An algorithm that sorts in this many moves for odd *n* is one that
takes a block of size 2 from the middle of the segment after the number
*n* and places it in the middle of the segment that is before the
number *n*. When there is nothing left after the *n*, the remaining
permutation is one
block move away from a sorted permutation. Here is how it works for *n*=7:

[7, 6, 5, 4, 3, 2, 1] [4, 3, 7, 6, 5, 2, 1] [4, 5, 2, 3, 7, 6, 1] [4, 5, 6, 1, 2, 3, 7] [1, 2, 3, 4, 5, 6, 7]

For an even *n*, simply ignore the last element, sort the permutation
as though it contains only *n*-1 elements, then move the *n*'th
element to its correct position using an extra move.

This can be shown to be the minimum number of moves required (again, ignoring
the cases *n*=1 and *n*=2) by considering
the number of places in which an element is smaller than the element that
comes after it. For the inverse permutation this statistic is 0 and we want to
raise it to *n*-1 (its value in the identity permutation). In
each move, three elements change their following elements (the one before
the beginning of the block, at the end of the block, and before the
position where the block is to be inserted). This gives a potential for an
increase of 3 in our chosen statistic on each move, but, in fact, it is
easy to see that no more than an increase of 2 can be achieved in practice.

As a representative case, consider the move from
[..., *a*, *b*, ..., *c*, *d*, ..., *e*, *f*, ...]
to
[..., *a*, *d*, ..., *e*, *b*, ..., *c*, *f*, ...].
For it to increase the statistic by 3, the following inequalities must all
hold simultaneously:

*a*<*d*<*c*<*f*<*e*<*b*<*a*

leading to the impossible *a*<*a*.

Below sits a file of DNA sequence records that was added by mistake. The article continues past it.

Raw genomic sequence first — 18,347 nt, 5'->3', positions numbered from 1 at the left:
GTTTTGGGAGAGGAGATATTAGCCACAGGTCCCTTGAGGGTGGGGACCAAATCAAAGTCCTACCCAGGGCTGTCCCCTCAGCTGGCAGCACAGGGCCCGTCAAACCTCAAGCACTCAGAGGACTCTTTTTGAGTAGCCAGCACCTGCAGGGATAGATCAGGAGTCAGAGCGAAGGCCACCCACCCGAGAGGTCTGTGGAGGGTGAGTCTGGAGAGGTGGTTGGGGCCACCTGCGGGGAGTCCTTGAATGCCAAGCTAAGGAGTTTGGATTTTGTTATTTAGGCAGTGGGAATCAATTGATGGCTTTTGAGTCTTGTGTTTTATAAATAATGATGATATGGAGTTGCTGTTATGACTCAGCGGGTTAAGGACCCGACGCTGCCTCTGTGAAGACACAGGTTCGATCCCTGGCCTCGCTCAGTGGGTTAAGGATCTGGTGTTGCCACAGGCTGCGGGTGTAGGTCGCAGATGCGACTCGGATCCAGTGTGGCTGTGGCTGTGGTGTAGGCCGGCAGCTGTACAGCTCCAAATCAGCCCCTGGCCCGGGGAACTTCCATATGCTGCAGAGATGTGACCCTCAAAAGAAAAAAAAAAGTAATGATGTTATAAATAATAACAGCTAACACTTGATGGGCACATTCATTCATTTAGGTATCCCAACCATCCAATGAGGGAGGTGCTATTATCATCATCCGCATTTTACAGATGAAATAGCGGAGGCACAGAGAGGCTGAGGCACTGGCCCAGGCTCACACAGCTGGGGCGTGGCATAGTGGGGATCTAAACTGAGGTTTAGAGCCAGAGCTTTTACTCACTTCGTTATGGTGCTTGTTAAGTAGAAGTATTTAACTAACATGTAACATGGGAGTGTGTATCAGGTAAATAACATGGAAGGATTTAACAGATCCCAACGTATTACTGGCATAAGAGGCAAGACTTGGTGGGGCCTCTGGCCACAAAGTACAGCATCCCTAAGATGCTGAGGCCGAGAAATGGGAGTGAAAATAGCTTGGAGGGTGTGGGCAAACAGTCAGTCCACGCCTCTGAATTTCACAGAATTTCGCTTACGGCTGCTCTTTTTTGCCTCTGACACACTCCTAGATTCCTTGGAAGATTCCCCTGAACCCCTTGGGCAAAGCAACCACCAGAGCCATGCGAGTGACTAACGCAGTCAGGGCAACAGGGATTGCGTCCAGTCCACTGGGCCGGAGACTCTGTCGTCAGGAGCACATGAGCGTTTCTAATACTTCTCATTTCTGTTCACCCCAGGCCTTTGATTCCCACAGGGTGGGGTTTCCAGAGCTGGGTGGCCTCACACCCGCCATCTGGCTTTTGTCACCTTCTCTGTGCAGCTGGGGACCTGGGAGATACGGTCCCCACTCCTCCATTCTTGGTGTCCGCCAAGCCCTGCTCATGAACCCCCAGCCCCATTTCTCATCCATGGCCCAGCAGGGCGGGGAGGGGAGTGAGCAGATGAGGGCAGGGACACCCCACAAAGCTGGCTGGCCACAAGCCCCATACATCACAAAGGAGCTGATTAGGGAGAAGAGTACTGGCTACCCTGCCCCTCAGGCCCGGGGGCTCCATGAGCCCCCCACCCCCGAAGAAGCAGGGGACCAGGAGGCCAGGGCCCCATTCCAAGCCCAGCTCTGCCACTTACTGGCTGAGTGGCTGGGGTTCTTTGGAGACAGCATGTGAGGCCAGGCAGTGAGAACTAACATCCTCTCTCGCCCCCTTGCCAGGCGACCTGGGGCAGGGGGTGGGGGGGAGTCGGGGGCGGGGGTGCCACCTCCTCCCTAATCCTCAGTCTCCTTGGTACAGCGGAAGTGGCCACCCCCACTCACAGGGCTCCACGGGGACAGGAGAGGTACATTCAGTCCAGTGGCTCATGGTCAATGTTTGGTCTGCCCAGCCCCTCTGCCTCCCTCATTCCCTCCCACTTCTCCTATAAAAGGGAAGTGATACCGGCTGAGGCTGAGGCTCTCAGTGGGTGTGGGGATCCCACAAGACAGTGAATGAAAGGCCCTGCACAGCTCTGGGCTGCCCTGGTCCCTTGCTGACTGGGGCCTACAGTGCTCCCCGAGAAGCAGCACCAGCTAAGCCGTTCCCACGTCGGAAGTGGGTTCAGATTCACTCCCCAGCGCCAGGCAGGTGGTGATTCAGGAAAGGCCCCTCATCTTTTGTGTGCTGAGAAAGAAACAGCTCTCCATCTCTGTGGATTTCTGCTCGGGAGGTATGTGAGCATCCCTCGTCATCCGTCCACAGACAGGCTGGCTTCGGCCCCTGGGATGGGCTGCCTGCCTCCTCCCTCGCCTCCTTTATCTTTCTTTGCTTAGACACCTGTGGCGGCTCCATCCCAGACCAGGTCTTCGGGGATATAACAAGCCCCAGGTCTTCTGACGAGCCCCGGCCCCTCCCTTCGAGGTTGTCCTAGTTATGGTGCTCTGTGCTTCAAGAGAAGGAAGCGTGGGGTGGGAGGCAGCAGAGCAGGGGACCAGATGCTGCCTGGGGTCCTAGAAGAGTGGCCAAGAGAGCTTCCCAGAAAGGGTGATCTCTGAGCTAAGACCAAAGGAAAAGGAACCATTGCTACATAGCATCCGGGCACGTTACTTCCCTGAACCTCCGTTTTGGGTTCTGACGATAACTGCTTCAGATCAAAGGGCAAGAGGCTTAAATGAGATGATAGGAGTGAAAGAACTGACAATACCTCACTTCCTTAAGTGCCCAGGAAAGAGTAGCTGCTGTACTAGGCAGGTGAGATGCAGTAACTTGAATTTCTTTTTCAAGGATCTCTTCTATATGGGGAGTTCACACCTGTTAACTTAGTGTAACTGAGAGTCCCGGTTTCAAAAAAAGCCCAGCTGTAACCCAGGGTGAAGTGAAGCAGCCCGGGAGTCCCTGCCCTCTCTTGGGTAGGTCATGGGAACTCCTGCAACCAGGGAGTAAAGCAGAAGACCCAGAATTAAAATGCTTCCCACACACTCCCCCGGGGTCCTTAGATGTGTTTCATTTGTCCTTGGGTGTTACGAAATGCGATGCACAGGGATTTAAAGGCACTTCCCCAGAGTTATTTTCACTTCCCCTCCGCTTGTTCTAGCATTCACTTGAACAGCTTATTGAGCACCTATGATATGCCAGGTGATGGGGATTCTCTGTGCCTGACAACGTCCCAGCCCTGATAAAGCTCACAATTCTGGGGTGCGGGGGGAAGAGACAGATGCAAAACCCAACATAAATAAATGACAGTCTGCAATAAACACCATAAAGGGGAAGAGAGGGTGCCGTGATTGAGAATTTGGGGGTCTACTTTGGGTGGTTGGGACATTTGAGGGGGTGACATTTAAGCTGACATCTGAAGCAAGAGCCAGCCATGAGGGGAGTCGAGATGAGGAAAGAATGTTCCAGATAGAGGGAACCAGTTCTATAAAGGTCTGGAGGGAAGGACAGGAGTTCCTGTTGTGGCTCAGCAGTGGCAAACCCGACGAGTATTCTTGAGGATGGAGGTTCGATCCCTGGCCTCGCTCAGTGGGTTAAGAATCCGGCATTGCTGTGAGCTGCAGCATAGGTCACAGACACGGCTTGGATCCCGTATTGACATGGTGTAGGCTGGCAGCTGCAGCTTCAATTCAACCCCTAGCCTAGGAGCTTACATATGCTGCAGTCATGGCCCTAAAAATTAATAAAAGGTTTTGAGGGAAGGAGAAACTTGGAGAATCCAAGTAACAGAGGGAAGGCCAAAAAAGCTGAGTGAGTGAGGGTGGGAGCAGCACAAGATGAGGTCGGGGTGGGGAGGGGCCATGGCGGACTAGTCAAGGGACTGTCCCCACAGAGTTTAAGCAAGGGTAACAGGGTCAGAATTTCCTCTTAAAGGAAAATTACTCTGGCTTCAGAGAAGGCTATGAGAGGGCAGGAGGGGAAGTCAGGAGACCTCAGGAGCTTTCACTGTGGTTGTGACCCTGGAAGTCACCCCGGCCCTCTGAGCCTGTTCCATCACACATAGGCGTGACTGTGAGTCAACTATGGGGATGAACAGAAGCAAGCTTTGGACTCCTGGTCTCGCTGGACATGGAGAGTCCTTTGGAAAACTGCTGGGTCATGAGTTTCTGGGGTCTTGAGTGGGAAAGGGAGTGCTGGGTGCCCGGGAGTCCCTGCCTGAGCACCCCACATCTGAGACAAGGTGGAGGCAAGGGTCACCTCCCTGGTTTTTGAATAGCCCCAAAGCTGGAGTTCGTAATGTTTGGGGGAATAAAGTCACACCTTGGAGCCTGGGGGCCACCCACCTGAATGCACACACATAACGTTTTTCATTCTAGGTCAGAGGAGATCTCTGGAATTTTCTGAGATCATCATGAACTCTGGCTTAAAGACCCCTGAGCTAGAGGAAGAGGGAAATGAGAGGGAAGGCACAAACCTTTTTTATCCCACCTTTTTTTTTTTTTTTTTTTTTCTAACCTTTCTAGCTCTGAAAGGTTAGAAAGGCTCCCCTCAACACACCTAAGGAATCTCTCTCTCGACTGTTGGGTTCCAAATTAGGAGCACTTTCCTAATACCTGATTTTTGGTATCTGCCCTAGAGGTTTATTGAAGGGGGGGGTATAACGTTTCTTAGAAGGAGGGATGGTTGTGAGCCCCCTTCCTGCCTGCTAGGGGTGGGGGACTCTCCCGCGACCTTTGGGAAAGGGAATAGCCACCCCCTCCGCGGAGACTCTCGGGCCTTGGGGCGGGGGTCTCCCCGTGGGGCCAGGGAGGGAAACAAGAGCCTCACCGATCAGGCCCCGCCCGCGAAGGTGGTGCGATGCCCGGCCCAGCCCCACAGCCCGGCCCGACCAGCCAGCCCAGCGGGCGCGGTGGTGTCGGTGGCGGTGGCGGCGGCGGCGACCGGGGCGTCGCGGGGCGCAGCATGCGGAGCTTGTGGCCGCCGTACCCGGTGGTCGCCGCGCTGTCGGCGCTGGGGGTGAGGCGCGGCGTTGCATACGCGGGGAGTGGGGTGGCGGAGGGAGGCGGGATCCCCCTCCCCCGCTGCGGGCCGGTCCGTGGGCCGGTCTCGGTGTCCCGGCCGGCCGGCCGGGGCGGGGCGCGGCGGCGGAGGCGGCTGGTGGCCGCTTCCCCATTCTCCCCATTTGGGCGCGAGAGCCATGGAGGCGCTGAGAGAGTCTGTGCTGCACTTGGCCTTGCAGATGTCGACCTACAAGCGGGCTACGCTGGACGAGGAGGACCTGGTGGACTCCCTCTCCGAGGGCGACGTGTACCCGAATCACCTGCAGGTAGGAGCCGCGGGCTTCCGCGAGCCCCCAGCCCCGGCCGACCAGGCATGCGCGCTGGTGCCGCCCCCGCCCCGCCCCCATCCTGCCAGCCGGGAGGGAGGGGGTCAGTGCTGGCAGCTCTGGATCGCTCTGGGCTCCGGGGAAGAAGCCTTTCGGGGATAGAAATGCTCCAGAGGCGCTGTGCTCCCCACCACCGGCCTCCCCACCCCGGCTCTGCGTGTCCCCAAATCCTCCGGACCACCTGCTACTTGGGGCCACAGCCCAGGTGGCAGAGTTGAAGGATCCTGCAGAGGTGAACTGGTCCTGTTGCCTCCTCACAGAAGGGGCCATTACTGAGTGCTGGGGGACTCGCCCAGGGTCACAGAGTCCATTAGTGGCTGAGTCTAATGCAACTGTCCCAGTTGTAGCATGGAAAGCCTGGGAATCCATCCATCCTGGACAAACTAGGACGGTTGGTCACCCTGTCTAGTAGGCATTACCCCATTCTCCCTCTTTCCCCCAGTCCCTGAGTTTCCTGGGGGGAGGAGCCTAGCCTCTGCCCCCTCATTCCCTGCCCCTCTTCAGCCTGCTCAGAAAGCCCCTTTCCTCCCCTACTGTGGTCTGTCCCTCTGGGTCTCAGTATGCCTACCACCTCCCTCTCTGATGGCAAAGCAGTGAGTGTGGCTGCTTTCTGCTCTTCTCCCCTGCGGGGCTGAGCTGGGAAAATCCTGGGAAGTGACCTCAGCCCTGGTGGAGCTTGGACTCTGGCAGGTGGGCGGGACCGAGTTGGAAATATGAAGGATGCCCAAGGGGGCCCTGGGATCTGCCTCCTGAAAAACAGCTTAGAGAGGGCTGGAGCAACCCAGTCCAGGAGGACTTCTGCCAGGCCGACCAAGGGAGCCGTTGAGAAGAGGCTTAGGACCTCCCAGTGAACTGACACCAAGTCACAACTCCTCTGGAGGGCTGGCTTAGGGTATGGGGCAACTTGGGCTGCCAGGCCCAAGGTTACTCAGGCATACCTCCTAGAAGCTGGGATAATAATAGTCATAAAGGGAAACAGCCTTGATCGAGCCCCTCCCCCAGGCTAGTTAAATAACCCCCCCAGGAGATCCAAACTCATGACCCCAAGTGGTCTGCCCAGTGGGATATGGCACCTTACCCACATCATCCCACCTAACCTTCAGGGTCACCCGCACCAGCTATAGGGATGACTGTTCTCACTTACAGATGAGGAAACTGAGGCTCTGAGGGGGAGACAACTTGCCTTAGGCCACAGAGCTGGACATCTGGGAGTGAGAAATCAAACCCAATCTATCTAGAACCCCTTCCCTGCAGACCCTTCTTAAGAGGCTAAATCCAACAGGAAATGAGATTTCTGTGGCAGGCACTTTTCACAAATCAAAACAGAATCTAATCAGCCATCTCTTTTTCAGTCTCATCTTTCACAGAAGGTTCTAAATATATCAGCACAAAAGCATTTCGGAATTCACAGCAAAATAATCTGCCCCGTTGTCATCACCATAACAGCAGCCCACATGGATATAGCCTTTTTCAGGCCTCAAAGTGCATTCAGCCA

This, already, gives a bound of *ceil*((*n*-1)/2). The reason an
extra move is required is that both the first and last moves can increase the
statistic by no more than one.

Q.E.D.

As a side note, the permutation cited in the question, for *n*=13:

[4 3 2 1 5 13 12 11 10 9 8 7 6]

is one of the first permutations to be discovered to require more moves to
sort than the inverse permutation. It has, since then, been shown that all
odd *n* from 13 on have such "extra-difficult" permutations. See

H. Eriksson, K. Eriksson, J. Karlander, L. Svensson and J. Wästlund, Sorting a bridge hand, Discrete Math 241:289--300, 2001.

and also theorem 10 of

Isaac Elias, Tzvika Hartman, "A 1.375-Approximation Algorithm for Sorting by Transpositions," *IEEE/ACM Transactions on Computational Biology and Bioinformatics*, vol. 3, no. 4, pp. 369-379, Oct-Dec, 2006.

for further details.

This riddle was chosen to be in "Using your Head is Permitted" this month as a tribute to the fact that the "Using your Head is Permitted" main page has now been reorganized so that riddles are shown in the table in the reverse order of their publication (most recent first) as opposed to the order of publication (most recent last), which is how it was arranged previously.

The rearrangement was performed on the HTML source file using the algorithm described in this page.